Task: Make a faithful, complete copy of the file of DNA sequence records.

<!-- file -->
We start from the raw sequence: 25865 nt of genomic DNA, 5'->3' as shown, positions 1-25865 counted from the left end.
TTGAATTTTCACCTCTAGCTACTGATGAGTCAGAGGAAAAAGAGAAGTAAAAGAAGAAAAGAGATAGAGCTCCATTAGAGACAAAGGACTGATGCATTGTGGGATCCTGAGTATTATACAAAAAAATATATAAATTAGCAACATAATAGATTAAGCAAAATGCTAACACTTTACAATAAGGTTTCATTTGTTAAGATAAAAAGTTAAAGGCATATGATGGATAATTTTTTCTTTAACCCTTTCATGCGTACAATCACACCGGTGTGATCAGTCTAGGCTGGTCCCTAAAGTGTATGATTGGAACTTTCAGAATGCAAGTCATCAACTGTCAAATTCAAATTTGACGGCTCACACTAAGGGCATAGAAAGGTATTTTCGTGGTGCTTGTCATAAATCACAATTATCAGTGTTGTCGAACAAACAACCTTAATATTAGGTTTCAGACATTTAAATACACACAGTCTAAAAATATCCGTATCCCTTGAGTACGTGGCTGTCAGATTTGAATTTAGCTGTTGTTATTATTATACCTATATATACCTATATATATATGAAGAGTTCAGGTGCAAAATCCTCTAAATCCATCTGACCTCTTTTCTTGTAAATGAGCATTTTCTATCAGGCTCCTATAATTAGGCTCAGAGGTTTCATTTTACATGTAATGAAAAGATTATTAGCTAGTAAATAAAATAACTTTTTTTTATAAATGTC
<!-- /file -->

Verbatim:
We start from the raw sequence: 25865 nt of genomic DNA, 5'->3' as shown, positions 1-25865 counted from the left end.
TTGAATTTTCACCTCTAGCTACTGATGAGTCAGAGGAAAAAGAGAAGTAAAAGAAGAAAAGAGATAGAGCTCCATTAGAGACAAAGGACTGATGCATTGTGGGATCCTGAGTATTATACAAAAAAATATATAAATTAGCAACATAATAGATTAAGCAAAATGCTAACACTTTACAATAAGGTTTCATTTGTTAAGATAAAAAGTTAAAGGCATATGATGGATAATTTTTTCTTTAACCCTTTCATGCGTACAATCACACCGGTGTGATCAGTCTAGGCTGGTCCCTAAAGTGTATGATTGGAACTTTCAGAATGCAAGTCATCAACTGTCAAATTCAAATTTGACGGCTCACACTAAGGGCATAGAAAGGTATTTTCGTGGTGCTTGTCATAAATCACAATTATCAGTGTTGTCGAACAAACAACCTTAATATTAGGTTTCAGACATTTAAATACACACAGTCTAAAAATATCCGTATCCCTTGAGTACGTGGCTGTCAGATTTGAATTTAGCTGTTGTTATTATTATACCTATATATACCTATATATATATGAAGAGTTCAGGTGCAAAATCCTCTAAATCCATCTGACCTCTTTTCTTGTAAATGAGCATTTTCTATCAGGCTCCTATAATTAGGCTCAGAGGTTTCATTTTACATGTAATGAAAAGATTATTAGCTAGTAAATAAAATAACTTTTTTTTATAAATGTC